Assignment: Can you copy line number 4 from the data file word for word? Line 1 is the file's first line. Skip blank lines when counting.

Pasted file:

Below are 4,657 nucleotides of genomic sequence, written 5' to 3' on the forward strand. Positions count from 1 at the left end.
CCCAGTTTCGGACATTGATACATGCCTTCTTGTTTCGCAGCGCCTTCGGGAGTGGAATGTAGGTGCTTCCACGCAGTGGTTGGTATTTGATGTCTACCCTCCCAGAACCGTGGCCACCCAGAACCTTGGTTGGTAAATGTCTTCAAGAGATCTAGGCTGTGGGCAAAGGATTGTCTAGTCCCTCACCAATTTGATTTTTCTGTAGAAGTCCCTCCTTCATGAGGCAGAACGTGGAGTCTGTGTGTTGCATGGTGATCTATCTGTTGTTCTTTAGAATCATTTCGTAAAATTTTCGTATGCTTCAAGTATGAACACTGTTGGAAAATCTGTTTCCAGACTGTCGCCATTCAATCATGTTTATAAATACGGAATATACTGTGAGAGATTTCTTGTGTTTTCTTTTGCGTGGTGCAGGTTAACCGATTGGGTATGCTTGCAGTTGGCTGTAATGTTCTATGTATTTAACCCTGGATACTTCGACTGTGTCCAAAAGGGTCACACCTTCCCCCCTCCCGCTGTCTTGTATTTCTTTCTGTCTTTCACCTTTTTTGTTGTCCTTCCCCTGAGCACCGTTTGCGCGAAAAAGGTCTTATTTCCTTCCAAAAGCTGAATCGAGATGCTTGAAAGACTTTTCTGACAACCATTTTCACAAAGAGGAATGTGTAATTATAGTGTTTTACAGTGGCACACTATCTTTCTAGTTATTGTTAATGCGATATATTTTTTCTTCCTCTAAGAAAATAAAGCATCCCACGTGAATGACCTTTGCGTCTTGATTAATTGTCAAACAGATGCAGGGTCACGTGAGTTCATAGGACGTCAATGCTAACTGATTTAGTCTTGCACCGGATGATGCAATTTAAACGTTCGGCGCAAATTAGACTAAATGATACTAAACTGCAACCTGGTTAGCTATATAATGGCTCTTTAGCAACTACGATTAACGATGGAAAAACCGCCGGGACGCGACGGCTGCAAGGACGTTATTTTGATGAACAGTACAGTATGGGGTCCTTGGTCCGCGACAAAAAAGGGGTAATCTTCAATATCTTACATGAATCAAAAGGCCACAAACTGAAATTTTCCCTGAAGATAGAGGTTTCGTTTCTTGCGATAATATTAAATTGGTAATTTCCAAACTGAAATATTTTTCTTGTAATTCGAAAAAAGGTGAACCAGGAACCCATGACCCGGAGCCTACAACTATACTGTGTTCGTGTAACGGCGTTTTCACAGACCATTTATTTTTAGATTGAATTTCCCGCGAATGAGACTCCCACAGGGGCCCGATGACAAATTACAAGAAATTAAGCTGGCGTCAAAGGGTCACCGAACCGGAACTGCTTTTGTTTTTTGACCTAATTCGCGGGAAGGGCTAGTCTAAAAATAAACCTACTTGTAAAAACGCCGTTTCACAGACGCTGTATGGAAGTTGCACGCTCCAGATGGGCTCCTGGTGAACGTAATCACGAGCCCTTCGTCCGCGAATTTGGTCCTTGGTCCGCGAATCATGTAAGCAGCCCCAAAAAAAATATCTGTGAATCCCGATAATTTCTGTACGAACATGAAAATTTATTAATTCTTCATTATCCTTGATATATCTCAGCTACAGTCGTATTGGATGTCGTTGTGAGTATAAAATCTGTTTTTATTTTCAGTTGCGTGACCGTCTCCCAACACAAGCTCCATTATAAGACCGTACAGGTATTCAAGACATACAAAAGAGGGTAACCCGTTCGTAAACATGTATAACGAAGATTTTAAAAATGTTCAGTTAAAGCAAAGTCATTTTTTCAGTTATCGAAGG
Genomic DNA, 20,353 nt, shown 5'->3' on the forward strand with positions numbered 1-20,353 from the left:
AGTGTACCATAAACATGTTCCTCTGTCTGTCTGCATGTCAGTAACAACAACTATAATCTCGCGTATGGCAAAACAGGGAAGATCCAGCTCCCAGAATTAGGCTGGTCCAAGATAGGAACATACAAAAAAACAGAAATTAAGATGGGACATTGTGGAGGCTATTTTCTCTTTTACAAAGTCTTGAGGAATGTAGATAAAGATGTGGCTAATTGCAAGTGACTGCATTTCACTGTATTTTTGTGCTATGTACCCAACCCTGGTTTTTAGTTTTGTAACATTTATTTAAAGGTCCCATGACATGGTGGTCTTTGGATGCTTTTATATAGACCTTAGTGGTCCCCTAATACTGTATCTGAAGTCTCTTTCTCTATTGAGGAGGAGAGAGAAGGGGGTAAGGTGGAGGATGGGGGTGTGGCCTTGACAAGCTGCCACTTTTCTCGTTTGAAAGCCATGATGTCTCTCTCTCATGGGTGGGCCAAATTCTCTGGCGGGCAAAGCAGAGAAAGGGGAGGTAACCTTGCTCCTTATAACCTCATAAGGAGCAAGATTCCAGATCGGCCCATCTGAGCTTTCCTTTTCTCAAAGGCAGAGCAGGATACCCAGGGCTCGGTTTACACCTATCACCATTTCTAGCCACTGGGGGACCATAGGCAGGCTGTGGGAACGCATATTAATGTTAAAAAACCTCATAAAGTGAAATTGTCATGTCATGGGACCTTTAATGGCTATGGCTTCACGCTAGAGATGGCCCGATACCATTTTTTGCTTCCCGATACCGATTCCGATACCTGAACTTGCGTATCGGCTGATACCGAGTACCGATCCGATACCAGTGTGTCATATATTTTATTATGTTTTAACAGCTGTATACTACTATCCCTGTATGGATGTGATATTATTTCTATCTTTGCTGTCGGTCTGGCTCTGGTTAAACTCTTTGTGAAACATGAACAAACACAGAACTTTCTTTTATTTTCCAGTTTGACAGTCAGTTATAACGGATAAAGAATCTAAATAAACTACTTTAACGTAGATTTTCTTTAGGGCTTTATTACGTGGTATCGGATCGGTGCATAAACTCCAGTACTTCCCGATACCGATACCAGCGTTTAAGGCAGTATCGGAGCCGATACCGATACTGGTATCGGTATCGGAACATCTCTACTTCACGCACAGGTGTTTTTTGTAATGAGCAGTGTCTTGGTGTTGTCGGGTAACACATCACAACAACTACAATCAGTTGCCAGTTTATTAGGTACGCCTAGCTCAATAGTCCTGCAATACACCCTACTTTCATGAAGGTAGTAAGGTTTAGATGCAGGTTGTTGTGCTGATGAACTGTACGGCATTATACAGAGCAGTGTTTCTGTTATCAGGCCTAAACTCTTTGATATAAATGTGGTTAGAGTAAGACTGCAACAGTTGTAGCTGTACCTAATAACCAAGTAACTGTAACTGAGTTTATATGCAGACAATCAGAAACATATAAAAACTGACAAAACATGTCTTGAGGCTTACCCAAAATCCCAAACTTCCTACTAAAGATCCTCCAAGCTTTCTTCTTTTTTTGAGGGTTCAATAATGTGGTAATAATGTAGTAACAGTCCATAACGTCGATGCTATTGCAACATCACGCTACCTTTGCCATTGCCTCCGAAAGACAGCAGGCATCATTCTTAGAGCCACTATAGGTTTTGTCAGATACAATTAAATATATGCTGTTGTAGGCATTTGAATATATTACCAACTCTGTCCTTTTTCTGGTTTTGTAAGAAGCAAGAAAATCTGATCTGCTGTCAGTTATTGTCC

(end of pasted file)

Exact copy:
AGTGTACCATAAACATGTTCCTCTGTCTGTCTGCATGTCAGTAACAACAACTATAATCTCGCGTATGGCAAAACAGGGAAGATCCAGCTCCCAGAATTAGGCTGGTCCAAGATAGGAACATACAAAAAAACAGAAATTAAGATGGGACATTGTGGAGGCTATTTTCTCTTTTACAAAGTCTTGAGGAATGTAGATAAAGATGTGGCTAATTGCAAGTGACTGCATTTCACTGTATTTTTGTGCTATGTACCCAACCCTGGTTTTTAGTTTTGTAACATTTATTTAAAGGTCCCATGACATGGTGGTCTTTGGATGCTTTTATATAGACCTTAGTGGTCCCCTAATACTGTATCTGAAGTCTCTTTCTCTATTGAGGAGGAGAGAGAAGGGGGTAAGGTGGAGGATGGGGGTGTGGCCTTGACAAGCTGCCACTTTTCTCGTTTGAAAGCCATGATGTCTCTCTCTCATGGGTGGGCCAAATTCTCTGGCGGGCAAAGCAGAGAAAGGGGAGGTAACCTTGCTCCTTATAACCTCATAAGGAGCAAGATTCCAGATCGGCCCATCTGAGCTTTCCTTTTCTCAAAGGCAGAGCAGGATACCCAGGGCTCGGTTTACACCTATCACCATTTCTAGCCACTGGGGGACCATAGGCAGGCTGTGGGAACGCATATTAATGTTAAAAAACCTCATAAAGTGAAATTGTCATGTCATGGGACCTTTAATGGCTATGGCTTCACGCTAGAGATGGCCCGATACCATTTTTTGCTTCCCGATACCGATTCCGATACCTGAACTTGCGTATCGGCTGATACCGAGTACCGATCCGATACCAGTGTGTCATATATTTTATTATGTTTTAACAGCTGTATACTACTATCCCTGTATGGATGTGATATTATTTCTATCTTTGCTGTCGGTCTGGCTCTGGTTAAACTCTTTGTGAAACATGAACAAACACAGAACTTTCTTTTATTTTCCAGTTTGACAGTCAGTTATAACGGATAAAGAATCTAAATAAACTACTTTAACGTAGATTTTCTTTAGGGCTTTATTACGTGGTATCGGATCGGTGCATAAACTCCAGTACTTCCCGATACCGATACCAGCGTTTAAGGCAGTATCGGAGCCGATACCGATACTGGTATCGGTATCGGAACATCTCTACTTCACGCACAGGTGTTTTTTGTAATGAGCAGTGTCTTGGTGTTGTCGGGTAACACATCACAACAACTACAATCAGTTGCCAGTTTATTAGGTACGCCTAGCTCAATAGTCCTGCAATACACCCTACTTTCATGAAGGTAGTAAGGTTTAGATGCAGGTTGTTGTGCTGATGAACTGTACGGCATTATACAGAGCAGTGTTTCTGTTATCAGGCCTAAACTCTTTGATATAAATGTGGTTAGAGTAAGACTGCAACAGTTGTAGCTGTACCTAATAACCAAGTAACTGTAACTGAGTTTATATGCAGACAATCAGAAACATATAAAAACTGACAAAACATGTCTTGAGGCTTACCCAAAATCCCAAACTTCCTACTAAAGATCCTCCAAGCTTTCTTCTTTTTTTGAGGGTTCAATAATGTGGTAATAATGTAGTAACAGTCCATAACGTCGATGCTATTGCAACATCACGCTACCTTTGCCATTGCCTCCGAAAGACAGCAGGCATCATTCTTAGAGCCACTATAGGTTTTGTCAGATACAATTAAATATATGCTGTTGTAGGCATTTGAATATATTACCAACTCTGTCCTTTTTCTGGTTTTGTAAGAAGCAAGAAAATCTGATCTGCTGTCAGTTATTGTCC